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Franklin D. Roosevelt’s 14th Visit to Georgia


Fourteenth Visit

September 19-October 5, 1928

As the presidential campaign entered its final stretch, Roosevelt returned to Warm Springs fully intending to rest and continue the exercising in the pools which was helping him considerably. On September 21 he wrote his mother:

“. . . I got here safely Wednesday evening and the weather is heavenly. The pool is lovely and I’m getting a real rest. . . . The new winter pool comes along well and will be ready in a month. I am borrowing the money for the Foundation to put in new water supply. It simply has to be done. . . .” Source: Elliott Roosevelt (ed.), F.D.R.: His Personal Letters 1928-1945, (Duell, Sloan and Pearce, New York, 1950), p. 643-3.

But the Democrats of New York were insistent that he run for governor, asserting that his candidacy was the only way Al Smith could win New York and thus the national election. They tried repeatedly over the next nine days to change his mind, with Smith himself leading the charge. Still Roosevelt respectfully declined, as he again wrote his mother on September 30:

“...I have had a difficult time turning down the Governorship, letters and telegrams by the dozen begging me to save the situation by running, but I have been perfectly firm. I only hope they don’t try to stampede the Convention tomorrow and nominate me and then adjourn!...” Source: Elliott Roosevelt (ed.), F.D.R.: His Personal Letters 1928-1945, (Duell, Sloan and Pearce, New York, 1950), p. 645.

The convention did not nominate him and adjourn, but they did do something equally surprising. They kept delaying the nomination while further attempts were made to change Roosevelt’s mind. Even his wife and mother were recruited to try and convince him. In mock exasperation his daughter wired him to “go ahead and take it” while he responded “you ought to be spanked.” [Source: Elliott Roosevelt (ed.), F.D.R.: His Personal Letters 1928-1945, (Duell, Sloan and Pearce, New York, 1950), p. 645.] On October 1st, Smith made what he thought would be his final attempt to persuade Roosevelt, when he again declined Smith went to the nominating committee to tell them to find another candidate. But the committee said there was no alternative, so Smith again tried to contact Roosevelt. Roosevelt foresaw there would be a late push, so he spent most of the afternoon on a picnic with the other companions, then spoke in Manchester, Ga. that evening. When he finally returned to Warm Springs, Smith once more pled with him to accept the nomination. When Roosevelt did not firmly state he would refuse the nomination, Smith hung up the phone. The next day Roosevelt was nominated by acclamation, and he accepted. While he was sincere in his reluctance to accept the nomination, once he agreed to run he fully intended to win. Rejoicing in his return to active politics and his improved health, Roosevelt criss-crossed the state for the next month, speaking from the back of his car.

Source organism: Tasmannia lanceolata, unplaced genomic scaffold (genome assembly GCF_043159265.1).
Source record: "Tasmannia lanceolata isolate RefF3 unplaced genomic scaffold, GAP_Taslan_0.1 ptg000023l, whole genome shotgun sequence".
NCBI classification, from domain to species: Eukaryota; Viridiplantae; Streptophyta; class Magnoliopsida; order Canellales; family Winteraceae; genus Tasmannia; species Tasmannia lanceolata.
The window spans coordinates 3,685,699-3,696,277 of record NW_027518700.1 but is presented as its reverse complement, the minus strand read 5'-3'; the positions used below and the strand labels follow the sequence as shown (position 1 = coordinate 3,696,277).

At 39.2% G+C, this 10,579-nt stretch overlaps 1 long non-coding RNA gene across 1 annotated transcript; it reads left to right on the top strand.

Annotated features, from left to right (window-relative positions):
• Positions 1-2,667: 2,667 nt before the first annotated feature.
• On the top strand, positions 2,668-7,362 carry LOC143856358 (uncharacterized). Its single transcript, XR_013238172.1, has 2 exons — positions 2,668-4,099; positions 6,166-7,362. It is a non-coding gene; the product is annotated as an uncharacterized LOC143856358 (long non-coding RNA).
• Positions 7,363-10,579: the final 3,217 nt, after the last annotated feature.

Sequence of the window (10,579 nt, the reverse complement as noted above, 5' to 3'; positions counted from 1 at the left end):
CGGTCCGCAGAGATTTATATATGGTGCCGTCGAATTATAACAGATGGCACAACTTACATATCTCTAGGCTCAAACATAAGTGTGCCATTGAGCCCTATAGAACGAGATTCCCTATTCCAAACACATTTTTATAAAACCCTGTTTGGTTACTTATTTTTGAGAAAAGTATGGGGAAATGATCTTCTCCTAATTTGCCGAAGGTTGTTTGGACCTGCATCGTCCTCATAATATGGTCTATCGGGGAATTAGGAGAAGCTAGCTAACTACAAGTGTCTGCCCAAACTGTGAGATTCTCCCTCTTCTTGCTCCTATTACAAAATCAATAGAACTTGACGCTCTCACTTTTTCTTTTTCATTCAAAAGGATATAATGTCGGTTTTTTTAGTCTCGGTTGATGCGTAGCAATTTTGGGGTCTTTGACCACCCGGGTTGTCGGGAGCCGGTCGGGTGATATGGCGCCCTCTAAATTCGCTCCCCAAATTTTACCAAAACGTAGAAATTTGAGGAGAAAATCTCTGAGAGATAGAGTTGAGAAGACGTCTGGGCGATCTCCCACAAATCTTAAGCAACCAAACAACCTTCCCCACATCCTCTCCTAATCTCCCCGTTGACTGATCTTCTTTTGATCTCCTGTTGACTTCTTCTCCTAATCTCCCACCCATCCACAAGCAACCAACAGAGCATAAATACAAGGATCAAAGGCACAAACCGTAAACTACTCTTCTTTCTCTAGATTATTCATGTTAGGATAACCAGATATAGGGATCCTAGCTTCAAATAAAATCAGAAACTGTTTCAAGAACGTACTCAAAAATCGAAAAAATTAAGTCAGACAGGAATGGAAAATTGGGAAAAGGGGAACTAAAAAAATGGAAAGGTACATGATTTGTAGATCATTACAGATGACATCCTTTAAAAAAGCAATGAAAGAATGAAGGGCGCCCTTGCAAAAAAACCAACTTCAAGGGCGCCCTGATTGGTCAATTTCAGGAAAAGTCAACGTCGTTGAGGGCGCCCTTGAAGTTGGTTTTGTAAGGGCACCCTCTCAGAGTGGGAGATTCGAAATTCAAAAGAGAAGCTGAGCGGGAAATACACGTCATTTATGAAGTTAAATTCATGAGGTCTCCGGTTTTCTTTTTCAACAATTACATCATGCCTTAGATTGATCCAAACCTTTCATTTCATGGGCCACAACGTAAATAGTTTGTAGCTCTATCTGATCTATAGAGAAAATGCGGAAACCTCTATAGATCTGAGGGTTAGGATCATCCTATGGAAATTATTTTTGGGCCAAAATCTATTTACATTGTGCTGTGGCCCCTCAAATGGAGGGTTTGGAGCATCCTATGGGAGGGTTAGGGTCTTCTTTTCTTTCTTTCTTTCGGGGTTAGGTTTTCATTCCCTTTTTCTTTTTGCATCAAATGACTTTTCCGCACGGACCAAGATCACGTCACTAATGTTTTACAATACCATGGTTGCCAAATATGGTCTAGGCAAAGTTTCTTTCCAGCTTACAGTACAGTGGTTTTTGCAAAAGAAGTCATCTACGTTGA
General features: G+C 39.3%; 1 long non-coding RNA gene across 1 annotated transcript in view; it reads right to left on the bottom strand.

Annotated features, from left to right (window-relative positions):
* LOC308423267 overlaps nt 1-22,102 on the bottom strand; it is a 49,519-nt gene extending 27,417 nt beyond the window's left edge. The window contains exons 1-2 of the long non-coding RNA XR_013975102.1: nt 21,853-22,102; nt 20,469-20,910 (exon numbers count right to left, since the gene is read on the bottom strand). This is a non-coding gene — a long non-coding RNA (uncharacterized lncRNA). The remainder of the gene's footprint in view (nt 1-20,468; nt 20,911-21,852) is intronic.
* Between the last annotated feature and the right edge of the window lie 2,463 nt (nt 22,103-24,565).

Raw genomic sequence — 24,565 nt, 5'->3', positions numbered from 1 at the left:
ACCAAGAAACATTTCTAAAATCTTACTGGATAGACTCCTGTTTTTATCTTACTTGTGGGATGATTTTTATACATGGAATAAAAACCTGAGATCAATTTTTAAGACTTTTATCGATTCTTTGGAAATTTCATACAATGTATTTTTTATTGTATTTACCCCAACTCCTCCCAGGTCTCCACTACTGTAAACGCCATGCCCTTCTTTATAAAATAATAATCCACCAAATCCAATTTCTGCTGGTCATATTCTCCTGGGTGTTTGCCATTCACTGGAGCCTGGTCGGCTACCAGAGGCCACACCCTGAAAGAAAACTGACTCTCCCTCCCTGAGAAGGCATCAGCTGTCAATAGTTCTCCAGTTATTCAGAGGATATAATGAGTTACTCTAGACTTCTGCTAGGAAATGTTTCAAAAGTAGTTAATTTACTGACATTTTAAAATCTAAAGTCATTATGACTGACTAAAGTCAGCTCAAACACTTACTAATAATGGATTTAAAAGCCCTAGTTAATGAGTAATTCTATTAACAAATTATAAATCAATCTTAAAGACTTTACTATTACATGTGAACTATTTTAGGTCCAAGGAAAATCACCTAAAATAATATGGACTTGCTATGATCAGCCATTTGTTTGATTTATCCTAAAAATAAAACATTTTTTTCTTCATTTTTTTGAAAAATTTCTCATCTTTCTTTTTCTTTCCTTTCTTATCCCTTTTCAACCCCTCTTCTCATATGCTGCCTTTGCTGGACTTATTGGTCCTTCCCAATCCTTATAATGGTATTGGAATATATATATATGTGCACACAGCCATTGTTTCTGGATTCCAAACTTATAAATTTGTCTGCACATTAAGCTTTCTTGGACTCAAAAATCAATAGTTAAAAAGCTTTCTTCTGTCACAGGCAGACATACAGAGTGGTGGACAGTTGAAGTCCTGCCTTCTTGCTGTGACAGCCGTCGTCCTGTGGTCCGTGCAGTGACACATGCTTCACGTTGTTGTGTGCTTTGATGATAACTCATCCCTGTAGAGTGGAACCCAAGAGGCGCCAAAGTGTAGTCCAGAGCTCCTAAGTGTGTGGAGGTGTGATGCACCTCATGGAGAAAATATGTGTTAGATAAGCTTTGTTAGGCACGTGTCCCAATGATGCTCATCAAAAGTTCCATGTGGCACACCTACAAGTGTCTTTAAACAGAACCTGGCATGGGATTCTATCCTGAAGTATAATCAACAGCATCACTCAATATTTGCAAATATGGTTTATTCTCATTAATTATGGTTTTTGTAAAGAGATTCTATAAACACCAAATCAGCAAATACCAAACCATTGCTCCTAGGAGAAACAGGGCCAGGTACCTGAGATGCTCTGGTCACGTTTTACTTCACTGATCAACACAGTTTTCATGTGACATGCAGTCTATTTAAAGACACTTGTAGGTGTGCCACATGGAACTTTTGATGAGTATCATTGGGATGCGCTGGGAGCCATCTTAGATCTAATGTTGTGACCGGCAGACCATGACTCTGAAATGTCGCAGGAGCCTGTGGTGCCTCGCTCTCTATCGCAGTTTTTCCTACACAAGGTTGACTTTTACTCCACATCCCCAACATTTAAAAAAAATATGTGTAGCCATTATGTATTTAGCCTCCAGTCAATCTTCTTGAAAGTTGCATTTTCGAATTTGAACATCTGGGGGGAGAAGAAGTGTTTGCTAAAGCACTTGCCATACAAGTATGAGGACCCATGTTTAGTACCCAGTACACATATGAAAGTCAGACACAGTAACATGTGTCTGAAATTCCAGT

November 6, 1928 - Ex-New York Gov. Al Smith lost the presidential election to Herbert Hoover in the Democrats’ worse showing since the Civil War. Hoover won forty states, including Smith’s native New York. That evening election results seemed to indicate Roosevelt would lose his race for governor as well. As late as midnight, his Republican opponent held a considerable lead. Roosevelt went to bed shortly afterwards, thinking he had lost the race. But his mother stayed up to watch the complete results. This was before the days of scientific polling and electronic balloting, so many votes remained uncounted. As more votes came in, the race narrowed quickly. Finally, around four o’clock a.m., the official announcement was made—Franklin D. Roosevelt had been elected governor of New York.